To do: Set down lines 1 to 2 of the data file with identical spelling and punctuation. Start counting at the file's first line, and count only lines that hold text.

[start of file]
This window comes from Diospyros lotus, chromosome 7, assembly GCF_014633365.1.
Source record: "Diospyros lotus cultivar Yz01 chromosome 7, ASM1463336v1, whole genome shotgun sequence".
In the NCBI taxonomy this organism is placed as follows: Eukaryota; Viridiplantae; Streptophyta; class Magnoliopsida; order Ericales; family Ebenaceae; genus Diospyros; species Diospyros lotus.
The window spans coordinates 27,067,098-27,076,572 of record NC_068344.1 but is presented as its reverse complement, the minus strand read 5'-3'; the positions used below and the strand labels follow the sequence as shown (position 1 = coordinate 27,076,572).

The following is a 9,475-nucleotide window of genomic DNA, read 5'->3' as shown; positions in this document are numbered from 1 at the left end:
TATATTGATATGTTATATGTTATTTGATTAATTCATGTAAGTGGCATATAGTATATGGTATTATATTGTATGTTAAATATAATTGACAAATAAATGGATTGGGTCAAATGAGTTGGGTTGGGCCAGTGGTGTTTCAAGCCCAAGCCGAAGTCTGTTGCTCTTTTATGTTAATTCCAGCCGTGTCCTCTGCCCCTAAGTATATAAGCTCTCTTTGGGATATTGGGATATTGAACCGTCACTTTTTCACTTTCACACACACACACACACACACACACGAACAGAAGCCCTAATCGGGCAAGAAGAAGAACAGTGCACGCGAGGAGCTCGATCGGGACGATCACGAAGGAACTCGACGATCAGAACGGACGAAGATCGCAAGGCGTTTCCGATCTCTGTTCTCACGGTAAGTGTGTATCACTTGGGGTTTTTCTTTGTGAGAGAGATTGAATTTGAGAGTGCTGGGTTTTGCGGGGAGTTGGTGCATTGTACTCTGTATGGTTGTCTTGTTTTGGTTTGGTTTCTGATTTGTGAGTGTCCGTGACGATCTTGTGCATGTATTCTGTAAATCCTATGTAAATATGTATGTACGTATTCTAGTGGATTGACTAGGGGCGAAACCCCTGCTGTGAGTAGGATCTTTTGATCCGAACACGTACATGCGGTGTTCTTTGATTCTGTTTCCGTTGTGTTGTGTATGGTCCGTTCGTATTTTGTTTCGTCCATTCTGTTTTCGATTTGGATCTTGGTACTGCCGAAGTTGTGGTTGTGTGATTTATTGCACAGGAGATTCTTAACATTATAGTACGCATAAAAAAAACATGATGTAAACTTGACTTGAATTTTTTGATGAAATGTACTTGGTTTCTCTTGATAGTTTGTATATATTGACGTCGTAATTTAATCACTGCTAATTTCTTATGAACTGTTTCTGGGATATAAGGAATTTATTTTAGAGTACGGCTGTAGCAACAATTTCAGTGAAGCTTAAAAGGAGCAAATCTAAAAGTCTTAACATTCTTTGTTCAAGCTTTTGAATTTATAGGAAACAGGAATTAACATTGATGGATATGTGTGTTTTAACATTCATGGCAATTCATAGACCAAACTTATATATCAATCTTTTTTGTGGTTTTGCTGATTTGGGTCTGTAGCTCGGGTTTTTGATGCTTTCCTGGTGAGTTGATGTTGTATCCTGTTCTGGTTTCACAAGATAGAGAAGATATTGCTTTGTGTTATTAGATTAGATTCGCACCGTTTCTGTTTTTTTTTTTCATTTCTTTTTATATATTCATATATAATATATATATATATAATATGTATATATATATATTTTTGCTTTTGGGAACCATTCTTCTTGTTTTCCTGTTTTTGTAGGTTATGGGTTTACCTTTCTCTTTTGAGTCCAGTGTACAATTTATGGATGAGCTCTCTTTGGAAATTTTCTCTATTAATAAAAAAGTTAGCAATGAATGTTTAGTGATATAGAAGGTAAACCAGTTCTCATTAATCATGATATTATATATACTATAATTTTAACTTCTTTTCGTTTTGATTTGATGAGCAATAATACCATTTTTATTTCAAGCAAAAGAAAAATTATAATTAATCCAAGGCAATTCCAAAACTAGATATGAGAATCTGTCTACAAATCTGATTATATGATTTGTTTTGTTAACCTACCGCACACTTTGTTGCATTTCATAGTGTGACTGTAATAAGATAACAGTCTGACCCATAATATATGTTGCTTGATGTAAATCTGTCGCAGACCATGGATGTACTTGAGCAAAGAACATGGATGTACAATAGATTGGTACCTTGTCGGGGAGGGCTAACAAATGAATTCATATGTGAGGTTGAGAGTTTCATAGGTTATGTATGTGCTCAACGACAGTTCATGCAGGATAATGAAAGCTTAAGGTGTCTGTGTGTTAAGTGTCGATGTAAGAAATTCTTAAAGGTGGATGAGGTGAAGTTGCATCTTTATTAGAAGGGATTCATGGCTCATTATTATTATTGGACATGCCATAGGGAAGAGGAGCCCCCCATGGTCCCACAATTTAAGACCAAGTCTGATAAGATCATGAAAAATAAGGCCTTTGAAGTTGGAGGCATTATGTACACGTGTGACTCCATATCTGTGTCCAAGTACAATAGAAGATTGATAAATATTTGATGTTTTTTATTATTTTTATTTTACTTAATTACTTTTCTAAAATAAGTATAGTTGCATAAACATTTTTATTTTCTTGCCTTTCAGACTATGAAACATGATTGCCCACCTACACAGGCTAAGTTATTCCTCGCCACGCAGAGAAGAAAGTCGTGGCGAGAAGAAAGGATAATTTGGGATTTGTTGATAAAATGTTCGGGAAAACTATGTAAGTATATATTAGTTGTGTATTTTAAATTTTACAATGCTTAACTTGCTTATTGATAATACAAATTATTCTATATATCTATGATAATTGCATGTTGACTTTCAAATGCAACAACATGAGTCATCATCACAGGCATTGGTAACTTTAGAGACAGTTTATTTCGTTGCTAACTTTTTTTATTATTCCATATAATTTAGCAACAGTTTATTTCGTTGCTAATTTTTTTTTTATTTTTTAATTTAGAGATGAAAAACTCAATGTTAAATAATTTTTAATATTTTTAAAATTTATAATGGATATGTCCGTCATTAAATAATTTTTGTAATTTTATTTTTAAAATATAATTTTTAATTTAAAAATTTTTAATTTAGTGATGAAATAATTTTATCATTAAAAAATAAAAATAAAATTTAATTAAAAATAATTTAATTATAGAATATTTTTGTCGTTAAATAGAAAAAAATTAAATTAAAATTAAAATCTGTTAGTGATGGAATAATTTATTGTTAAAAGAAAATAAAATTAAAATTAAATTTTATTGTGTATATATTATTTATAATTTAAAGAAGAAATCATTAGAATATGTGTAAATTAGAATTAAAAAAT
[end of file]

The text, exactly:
This window comes from Diospyros lotus, chromosome 7, assembly GCF_014633365.1.
Source record: "Diospyros lotus cultivar Yz01 chromosome 7, ASM1463336v1, whole genome shotgun sequence".